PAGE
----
(CNN) -- A string of earthquakes and aftershocks rattled the Pacific Coast of the United States and Mexico on Sunday, including a magnitude 7.2 quake that could be felt across Baja California, Arizona, and southern California, the U.S. Geological Survey reported.
There were no immediate reports of injuries and only limited reports of damages from that quake, which struck northwestern Mexico's Baja California at 3:40 p.m. PT (6:40 p.m. ET) about 110 miles (175 kilometers) east-southeast of Tijuana, Mexico.
"We felt it for about 30 seconds. It was rolling," San Diego County sheriff's Lt. Scott Ybarrondo told CNN. "Nothing fell off the walls here, but we have reports of pictures falling off walls elsewhere in the county."
The next-largest, a magnitude 4.1 quake, rattled windows nine minutes later in Santa Rosa, California, north of San Francisco.
No damage was reported there, and Susan Potter, a USGS geophysicist, told CNN that was a separate quake from the one that struck in the Baja California desert.
Quake magnitudes: What do they mean?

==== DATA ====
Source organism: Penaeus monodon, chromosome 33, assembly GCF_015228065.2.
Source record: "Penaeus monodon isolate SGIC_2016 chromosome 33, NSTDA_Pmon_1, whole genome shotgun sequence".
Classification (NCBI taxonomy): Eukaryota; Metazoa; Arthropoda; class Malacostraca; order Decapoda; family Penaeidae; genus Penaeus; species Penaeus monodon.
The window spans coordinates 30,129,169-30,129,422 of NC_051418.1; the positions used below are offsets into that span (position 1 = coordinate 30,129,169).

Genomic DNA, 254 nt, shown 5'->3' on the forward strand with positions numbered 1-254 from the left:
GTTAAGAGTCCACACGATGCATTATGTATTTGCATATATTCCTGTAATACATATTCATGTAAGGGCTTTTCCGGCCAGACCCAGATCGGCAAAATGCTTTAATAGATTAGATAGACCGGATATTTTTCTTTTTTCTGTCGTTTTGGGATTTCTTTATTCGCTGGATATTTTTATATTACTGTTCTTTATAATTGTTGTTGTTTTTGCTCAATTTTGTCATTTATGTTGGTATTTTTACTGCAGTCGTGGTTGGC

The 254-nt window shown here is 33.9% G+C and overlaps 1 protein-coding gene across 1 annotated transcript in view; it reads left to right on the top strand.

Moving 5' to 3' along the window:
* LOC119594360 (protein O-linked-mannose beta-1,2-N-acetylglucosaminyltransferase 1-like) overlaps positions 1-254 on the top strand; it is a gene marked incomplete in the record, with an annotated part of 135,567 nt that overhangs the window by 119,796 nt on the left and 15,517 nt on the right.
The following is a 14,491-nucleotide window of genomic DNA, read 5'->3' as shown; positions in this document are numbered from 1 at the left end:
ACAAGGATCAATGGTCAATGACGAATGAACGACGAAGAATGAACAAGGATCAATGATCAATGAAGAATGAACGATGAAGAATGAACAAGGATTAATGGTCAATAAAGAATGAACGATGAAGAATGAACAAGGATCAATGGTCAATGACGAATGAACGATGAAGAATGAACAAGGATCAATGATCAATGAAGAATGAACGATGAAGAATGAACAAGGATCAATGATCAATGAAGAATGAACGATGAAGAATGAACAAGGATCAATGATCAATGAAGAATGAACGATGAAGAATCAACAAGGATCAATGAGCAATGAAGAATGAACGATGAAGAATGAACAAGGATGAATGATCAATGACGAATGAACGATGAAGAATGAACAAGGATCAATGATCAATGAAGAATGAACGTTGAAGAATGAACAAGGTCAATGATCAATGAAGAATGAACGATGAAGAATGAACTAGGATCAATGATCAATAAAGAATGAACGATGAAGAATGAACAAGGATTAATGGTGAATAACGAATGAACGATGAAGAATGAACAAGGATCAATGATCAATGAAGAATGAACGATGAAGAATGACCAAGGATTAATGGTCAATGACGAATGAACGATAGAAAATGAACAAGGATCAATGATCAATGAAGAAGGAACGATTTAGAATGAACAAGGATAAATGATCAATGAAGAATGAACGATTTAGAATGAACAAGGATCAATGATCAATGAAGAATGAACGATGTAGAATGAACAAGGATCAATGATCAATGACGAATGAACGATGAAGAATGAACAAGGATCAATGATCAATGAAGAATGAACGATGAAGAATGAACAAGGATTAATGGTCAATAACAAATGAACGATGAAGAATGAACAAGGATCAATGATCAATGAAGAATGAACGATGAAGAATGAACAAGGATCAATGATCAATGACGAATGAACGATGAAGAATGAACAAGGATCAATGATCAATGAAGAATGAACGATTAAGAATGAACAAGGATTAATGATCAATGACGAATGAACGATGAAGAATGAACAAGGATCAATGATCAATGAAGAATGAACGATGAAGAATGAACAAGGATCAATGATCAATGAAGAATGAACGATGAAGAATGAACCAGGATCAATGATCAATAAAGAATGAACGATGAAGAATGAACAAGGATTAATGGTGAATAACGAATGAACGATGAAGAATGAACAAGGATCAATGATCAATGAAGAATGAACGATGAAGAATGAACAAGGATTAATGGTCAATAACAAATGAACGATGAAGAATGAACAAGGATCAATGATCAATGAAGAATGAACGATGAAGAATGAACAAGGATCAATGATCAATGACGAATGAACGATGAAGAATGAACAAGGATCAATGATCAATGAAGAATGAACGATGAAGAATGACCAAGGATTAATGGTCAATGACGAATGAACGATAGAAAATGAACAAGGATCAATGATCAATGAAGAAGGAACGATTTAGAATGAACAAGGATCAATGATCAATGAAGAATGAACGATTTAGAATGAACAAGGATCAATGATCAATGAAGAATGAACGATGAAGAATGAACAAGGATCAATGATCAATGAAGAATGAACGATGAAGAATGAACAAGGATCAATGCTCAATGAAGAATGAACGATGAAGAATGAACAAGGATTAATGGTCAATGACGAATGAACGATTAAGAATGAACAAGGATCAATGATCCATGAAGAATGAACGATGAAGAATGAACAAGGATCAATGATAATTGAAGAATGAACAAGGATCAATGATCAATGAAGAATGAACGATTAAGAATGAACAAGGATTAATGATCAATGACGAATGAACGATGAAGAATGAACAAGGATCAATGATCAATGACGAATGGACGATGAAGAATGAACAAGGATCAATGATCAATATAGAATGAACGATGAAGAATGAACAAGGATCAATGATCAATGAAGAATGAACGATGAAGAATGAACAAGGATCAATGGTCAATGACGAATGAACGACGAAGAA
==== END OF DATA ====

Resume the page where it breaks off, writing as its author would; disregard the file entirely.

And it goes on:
Video: Quake shakes water from pool
Video: Quake felt in California
Chandeliers swung and water sloshed around in swimming pools in the Los Angeles suburbs, witnesses reported, while posters to Twitter reported feeling the quake in Phoenix, Arizona.
Capt. Steve Ruda, a spokesman for the Los Angeles city fire department, said there were isolated power outages and a few people reported trapped in elevators, but no injuries or structural damage were reported.
The Baja California quake spawned at least five aftershocks, the largest of which was a magnitude 5.1, Potter said.
The USGS initially reported that the Baja California quake had a 6.9 magnitude. The USGS upgraded the quake about an hour later.